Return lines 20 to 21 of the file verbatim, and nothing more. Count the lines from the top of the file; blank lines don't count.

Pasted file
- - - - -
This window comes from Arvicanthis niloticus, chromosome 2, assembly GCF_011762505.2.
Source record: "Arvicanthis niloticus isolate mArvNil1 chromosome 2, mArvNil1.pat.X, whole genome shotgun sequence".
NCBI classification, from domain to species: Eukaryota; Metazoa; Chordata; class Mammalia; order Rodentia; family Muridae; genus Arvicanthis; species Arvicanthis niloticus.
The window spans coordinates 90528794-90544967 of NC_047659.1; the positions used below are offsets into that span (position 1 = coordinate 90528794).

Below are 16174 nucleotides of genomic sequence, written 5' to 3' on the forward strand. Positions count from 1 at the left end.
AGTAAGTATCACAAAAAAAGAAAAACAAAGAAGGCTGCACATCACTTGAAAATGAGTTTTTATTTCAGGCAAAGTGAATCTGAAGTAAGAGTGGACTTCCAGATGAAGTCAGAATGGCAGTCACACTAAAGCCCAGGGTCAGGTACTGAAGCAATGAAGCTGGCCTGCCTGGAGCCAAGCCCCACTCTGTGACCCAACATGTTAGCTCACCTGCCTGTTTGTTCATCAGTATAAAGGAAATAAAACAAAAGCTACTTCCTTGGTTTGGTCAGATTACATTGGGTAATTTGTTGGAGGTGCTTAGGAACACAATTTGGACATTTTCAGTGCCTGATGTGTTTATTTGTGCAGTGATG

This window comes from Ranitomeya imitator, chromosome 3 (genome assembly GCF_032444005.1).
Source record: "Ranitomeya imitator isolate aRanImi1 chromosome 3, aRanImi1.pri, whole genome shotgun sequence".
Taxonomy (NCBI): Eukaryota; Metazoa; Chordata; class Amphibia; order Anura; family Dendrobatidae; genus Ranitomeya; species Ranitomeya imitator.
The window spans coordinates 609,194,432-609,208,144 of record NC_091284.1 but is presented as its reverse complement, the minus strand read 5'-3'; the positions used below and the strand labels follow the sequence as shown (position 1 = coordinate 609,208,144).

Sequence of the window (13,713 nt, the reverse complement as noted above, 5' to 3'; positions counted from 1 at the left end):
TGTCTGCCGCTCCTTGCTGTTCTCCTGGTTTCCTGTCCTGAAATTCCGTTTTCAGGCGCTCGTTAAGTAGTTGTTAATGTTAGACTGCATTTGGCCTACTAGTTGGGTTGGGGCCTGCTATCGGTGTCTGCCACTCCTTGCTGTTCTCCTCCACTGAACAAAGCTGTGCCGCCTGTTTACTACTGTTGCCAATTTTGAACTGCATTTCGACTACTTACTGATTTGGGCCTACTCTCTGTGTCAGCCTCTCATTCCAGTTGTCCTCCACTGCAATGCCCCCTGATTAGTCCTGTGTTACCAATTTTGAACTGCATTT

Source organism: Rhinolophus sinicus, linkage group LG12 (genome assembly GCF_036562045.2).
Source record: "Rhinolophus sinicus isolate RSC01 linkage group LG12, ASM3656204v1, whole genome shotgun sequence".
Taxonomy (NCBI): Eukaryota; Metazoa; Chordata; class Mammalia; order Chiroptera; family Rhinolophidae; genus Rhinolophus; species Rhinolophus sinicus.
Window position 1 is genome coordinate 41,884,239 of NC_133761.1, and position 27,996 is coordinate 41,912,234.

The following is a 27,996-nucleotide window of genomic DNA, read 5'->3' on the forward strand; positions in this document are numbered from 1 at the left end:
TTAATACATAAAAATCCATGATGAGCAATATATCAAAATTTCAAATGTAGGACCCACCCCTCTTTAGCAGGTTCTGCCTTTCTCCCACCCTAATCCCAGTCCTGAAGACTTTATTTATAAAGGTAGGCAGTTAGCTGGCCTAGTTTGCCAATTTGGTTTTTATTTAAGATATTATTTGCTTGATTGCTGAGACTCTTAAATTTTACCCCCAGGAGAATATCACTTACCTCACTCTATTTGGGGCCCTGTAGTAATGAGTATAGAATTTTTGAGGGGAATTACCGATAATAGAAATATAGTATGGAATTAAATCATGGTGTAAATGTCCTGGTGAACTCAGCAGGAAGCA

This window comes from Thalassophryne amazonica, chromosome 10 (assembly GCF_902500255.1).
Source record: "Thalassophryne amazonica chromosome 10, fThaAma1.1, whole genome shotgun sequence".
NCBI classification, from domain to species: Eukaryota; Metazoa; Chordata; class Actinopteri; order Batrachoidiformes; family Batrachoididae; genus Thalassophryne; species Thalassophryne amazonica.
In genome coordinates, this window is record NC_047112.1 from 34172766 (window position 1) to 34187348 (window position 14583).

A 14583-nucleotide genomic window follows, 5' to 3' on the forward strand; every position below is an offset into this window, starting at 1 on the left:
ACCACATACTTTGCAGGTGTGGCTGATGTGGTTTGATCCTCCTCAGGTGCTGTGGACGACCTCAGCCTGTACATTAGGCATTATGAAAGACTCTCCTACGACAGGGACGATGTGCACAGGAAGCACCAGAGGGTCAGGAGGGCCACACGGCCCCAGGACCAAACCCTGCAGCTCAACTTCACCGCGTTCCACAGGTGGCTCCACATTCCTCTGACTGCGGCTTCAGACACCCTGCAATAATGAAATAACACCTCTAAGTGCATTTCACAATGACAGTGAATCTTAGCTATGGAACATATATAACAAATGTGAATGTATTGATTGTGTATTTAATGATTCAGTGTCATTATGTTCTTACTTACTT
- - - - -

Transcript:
Source record: "Thalassophryne amazonica chromosome 10, fThaAma1.1, whole genome shotgun sequence".
NCBI classification, from domain to species: Eukaryota; Metazoa; Chordata; class Actinopteri; order Batrachoidiformes; family Batrachoididae; genus Thalassophryne; species Thalassophryne amazonica.